TAMPA — Waste Management will refund $1.2 million to the city of Tampa for overpayments the city made from 2008 to 2012, officials said Tuesday.
City officials say a preliminary audit revealed that Waste Management overcharged the city $1.4 million. The company has acknowledged the city paid too much, but said the problem began when Tampa officials provided inaccurate information at the start of the billing process.
After negotiations, the city accepted Waste Management's offer to settle the matter for $1.2 million.
"The documentation that we had proved that the vast majority of what was owed was indeed owed, and Waste Management correctly came to that same conclusion," Mayor Bob Buckhorn said.
For its part, the company is pleased to have reached a mutually agreeable resolution with the city, Waste Management community affairs manager Dawn McCormick said in an email.
From 2008 to the end of last year, Waste Management had a $1.76 million-per-year contract with the city to pick up waste at businesses in the central and northwest parts of the city. City trucks pick up 60 percent of Tampa's commercial solid waste, and Waste Management picks up 40 percent.
Tampa officials say the problems took place as some businesses closed and others opened at locations served by Waste Management.
In such cases, city officials say they submitted work orders to Waste Management reflecting the change in companies. But Waste Management would continue to bill the city for service to both the old and new businesses at the same location, Tampa officials said. Over time, the charges for businesses not receiving service were repeated each month, driving up billings to the city.
A management analyst in the solid waste department first spotted the potential overbilling, and in December 2011 the city launched an internal audit of solid waste contractural services. That audit is under way now.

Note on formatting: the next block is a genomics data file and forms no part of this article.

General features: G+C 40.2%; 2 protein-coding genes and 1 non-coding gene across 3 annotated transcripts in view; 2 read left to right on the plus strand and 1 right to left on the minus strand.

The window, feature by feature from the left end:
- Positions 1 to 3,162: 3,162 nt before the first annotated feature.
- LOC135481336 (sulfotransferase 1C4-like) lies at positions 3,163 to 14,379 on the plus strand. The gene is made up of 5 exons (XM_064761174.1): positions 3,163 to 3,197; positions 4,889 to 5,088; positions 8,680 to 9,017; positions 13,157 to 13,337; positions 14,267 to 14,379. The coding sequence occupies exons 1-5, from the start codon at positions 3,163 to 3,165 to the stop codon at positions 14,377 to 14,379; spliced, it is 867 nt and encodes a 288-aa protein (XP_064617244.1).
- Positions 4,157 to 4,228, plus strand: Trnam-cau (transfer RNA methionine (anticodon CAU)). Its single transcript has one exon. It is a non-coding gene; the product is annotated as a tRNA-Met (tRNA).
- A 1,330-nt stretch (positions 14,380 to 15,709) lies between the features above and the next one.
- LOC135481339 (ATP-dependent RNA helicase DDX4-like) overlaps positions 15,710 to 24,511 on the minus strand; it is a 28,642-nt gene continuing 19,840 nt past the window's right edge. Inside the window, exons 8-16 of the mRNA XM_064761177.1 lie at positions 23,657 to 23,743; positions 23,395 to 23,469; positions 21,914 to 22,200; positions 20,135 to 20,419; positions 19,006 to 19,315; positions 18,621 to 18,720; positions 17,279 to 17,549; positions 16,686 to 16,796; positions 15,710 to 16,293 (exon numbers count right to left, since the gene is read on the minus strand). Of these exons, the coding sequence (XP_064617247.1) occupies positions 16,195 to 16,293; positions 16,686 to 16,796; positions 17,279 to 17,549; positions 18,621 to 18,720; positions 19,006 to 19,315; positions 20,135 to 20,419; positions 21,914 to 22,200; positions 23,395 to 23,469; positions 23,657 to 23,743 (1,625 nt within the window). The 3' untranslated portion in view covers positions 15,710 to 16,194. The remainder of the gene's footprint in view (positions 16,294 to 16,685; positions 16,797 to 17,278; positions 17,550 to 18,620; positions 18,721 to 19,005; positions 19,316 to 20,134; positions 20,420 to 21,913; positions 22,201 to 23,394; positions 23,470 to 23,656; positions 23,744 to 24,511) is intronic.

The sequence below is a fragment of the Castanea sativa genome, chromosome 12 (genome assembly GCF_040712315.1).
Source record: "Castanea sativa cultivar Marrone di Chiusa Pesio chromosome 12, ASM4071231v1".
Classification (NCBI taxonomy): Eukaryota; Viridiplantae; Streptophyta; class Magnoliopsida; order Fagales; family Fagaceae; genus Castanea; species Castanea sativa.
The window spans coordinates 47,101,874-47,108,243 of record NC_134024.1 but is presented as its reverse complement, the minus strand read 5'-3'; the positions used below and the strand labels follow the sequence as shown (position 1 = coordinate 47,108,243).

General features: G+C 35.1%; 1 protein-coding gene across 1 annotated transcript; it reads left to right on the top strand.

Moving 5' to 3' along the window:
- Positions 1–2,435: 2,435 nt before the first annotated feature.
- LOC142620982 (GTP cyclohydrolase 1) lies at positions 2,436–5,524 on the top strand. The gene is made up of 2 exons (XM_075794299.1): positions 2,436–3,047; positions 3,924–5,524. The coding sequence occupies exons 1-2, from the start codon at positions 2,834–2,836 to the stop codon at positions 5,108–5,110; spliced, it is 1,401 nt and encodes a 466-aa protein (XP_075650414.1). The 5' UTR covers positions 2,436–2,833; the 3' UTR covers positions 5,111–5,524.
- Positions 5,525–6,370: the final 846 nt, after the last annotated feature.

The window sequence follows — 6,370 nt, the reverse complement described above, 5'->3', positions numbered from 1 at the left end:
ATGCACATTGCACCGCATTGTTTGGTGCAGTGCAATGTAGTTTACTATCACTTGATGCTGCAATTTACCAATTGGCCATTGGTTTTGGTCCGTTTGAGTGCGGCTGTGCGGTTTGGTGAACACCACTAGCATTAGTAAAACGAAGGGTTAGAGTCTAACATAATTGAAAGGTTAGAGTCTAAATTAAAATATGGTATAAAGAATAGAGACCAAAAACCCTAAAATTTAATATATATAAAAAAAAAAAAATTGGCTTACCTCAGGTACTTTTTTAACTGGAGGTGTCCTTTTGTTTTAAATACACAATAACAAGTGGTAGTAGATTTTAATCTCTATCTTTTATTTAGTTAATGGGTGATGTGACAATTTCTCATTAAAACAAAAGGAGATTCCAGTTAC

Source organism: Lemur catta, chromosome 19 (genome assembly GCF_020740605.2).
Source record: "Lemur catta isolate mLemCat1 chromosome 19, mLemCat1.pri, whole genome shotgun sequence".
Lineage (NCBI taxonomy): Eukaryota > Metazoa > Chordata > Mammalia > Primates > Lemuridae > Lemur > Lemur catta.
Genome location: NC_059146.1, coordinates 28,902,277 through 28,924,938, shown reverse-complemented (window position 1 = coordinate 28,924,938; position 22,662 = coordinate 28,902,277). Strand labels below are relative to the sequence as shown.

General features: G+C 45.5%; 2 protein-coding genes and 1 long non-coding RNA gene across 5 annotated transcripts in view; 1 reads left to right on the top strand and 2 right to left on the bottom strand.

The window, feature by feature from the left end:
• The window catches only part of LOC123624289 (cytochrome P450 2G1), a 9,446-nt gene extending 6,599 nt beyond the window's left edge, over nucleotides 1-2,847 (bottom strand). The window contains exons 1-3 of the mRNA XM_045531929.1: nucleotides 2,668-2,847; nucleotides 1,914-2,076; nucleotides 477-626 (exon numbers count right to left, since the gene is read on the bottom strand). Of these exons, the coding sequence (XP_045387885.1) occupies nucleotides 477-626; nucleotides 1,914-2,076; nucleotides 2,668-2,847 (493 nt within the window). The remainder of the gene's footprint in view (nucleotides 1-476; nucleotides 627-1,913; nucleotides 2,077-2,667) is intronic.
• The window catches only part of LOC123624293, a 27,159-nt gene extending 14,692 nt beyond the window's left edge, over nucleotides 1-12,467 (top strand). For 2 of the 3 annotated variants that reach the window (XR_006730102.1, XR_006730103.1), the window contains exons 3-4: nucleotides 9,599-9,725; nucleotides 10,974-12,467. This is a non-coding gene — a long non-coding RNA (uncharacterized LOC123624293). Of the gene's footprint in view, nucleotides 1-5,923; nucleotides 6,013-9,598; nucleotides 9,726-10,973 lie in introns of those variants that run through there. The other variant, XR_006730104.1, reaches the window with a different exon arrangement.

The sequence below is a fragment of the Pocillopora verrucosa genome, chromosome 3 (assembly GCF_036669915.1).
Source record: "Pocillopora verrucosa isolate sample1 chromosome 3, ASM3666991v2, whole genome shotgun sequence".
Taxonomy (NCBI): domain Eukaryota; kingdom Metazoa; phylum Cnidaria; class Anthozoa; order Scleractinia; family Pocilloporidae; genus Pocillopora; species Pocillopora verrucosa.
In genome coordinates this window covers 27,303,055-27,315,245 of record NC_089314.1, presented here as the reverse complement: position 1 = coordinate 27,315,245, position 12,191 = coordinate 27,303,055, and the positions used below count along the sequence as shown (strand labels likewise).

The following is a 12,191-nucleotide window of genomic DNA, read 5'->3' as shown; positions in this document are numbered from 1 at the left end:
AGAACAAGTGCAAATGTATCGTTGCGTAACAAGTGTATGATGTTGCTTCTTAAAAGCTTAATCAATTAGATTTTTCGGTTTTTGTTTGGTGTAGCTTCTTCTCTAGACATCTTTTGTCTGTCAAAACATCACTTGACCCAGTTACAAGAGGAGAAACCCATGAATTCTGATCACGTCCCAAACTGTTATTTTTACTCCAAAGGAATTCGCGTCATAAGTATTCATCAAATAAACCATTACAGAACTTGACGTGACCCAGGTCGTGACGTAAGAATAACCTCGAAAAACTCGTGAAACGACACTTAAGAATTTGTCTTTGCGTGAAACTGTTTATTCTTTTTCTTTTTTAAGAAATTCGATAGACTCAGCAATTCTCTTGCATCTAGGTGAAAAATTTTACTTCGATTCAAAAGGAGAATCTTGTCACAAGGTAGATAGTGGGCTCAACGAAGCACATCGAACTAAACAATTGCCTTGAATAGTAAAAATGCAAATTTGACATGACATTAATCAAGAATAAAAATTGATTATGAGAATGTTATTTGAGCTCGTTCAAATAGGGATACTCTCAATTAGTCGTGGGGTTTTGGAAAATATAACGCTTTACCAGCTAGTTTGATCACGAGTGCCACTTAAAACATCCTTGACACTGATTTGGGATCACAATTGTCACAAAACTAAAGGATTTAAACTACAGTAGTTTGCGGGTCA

Individual commercial customers were not overcharged, city spokeswoman Ali Glisson said.
Waste Management has said the billing process starts with the city giving it information each month based on cubic yardage picked up. The company said it then adds and subtracts city-generated work orders from that base amount and sends the city an invoice for its charges. City officials review the invoice, make further changes and pay the bill.
The overpayments, the company has said, resulted from inaccurate base billing information provided by the city.
Waste Management's five-year contract with the city expired Dec. 31. Rather than renew it for a year, city officials extended it for 90 days at a cost of $424,115.
Buckhorn's administration plans to ask the City Council to extend the contract through June while the city puts the contract out for bids.
The invitation to bid was released Tuesday, with a new contract expected to go into effect July 1. Once Waste Management pays the city the $1.2 million refund, it will be eligible to bid.
The company plans to do just that.
"We look forward to participating in the bid process and the opportunity to continue servicing our commercial customers in the city," McCormick said.
To prevent the problem from happening again, Buckhorn said the new contract will spell out the city's billing requirements in greater detail.
"No more of this on-the-back-of-a-napkin kind of billing," he said. "We expect the level of detail on our bills to be significantly higher, no matter who has it."
Richard Danielson can be reached at Danielson@tampabay.com or (813) 226-3403.